Fixing Medicaid means empowering the states, not punishing them
If only Washington could check itself in for treatment. It is addicted to overspending, responds to another special interest "problem" with another federal program, and passes the buck on to someone else. These compulsions need immediate attention.
In tackling the challenges facing America's health care system last year, President Obama and the last Congress responded by throwing astronomical amounts of money at the problem -- without any real accountability for how it is spent. It responded, in part, by expanding an existing federal program -- Medicaid -- and in expected fashion, passed the buck to states.
When Obamacare became law last spring, states were already struggling to keep up with the pre-existing conditions of Medicaid.
Now, states are expected to do Obama's dirty work in fulfilling these huge Medicaid mandates. State legislators and governors have to find a way to pay for nearly 25 million additional Medicaid enrollees who are expected to cost the federal government and states more than $400 billion over the next decade. Given that on average, states cover about one-third of the federal government's Medicaid mandates, this will strain states even further.
Medicaid spending was already proving challenging for states. How couldn't it when the number of Medicaid enrollees has grown from 35 million to 60 million over the past 10 years and when Medicaid spending in the states has soared by 192 percent over the past 20 years?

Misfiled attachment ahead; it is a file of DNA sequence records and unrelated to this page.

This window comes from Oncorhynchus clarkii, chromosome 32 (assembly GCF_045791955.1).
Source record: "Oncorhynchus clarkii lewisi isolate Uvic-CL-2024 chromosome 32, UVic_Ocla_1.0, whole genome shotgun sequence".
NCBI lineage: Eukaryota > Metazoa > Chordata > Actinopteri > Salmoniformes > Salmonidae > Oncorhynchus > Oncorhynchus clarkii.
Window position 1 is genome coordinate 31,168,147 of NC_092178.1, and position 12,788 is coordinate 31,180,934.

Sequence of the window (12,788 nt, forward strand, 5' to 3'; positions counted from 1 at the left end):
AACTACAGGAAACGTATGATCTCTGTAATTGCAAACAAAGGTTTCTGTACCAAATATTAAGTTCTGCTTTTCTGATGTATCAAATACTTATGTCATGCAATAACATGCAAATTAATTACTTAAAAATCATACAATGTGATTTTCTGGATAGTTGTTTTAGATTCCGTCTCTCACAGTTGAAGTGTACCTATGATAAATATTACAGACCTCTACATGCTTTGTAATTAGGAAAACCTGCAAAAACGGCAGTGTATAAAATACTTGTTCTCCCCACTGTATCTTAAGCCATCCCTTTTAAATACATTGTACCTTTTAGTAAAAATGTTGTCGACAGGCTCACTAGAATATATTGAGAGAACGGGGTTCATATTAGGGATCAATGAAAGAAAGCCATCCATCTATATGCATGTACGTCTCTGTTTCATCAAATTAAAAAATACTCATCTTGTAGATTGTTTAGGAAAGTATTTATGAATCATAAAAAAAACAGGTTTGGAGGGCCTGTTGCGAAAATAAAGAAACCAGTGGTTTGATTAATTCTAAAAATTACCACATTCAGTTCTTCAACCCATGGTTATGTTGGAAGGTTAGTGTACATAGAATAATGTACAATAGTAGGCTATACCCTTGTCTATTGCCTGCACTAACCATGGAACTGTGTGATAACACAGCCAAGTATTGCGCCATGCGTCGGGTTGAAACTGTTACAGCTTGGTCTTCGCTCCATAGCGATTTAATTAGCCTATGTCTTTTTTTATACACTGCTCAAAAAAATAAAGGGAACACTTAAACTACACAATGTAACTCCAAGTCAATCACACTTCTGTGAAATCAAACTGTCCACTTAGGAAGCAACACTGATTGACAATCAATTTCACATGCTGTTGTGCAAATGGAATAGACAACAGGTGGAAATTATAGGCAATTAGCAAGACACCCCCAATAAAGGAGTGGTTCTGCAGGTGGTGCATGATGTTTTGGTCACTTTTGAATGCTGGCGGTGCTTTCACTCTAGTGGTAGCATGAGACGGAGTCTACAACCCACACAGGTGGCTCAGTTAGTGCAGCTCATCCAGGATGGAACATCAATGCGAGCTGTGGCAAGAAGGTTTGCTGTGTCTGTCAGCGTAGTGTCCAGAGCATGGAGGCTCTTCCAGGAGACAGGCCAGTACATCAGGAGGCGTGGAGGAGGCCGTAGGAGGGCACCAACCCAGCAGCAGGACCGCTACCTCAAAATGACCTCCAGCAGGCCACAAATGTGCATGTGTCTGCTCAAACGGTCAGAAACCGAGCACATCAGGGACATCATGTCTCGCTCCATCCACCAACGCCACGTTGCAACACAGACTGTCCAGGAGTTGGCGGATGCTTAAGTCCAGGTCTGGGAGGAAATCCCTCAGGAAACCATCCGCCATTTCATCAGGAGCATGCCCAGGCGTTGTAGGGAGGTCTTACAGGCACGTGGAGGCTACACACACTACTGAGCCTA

There are times when people find themselves needing assistance from programs like Medicaid. However, Obamacare's expansion of the eligibility threshold modifies Medicaid so that it is no longer about serving the poor and disabled, but about making Medicaid an open-access program that serves middle-class Americans. Those who earn 134 percent of the poverty level will be eligible for Medicaid come 2014.
In the Kansas state Senate, I was part of a Medicaid task force that evaluated how the Sunflower State could improve its Medicaid program. The biggest hurdles we found? Washington's red tape.
States need flexibility to deal with Medicaid as they see fit. In the same way that one set of education standards does not work for all 50 states, neither does one set of standards for Medicaid. Kansas, New York and Nevada have little in common when it comes to meeting the needs of patients and providing the methods of delivery.
House Republicans have not only passed legislation to roll back these onerous requirements on the states by eliminating Obamacare, but have also passed legislation to make Medicaid spending more efficient while simultaneously preserving access to Medicaid for those who need it.
The House has passed -- and with the support of many of the country's governors -- a bill to change the way states receive Medicaid funding. By changing to a system of block grants, folks closest to American citizens -- governors, legislators and local officials -- not some bureaucrats sitting in Washington, D.C. -- will make decisions best for their citizens and design programs that work best for their states and their people.
It is time to check in Medicaid for a much-needed treatment, an update to a 46-year-old program. Failing to embrace this alternative treatment of Medicaid only enables a spending-addicted Washington.
Rep. Tim Huelskamp is a Republican who represents the 1st Congressional District of Kansas. He serves on the House Budget Committee.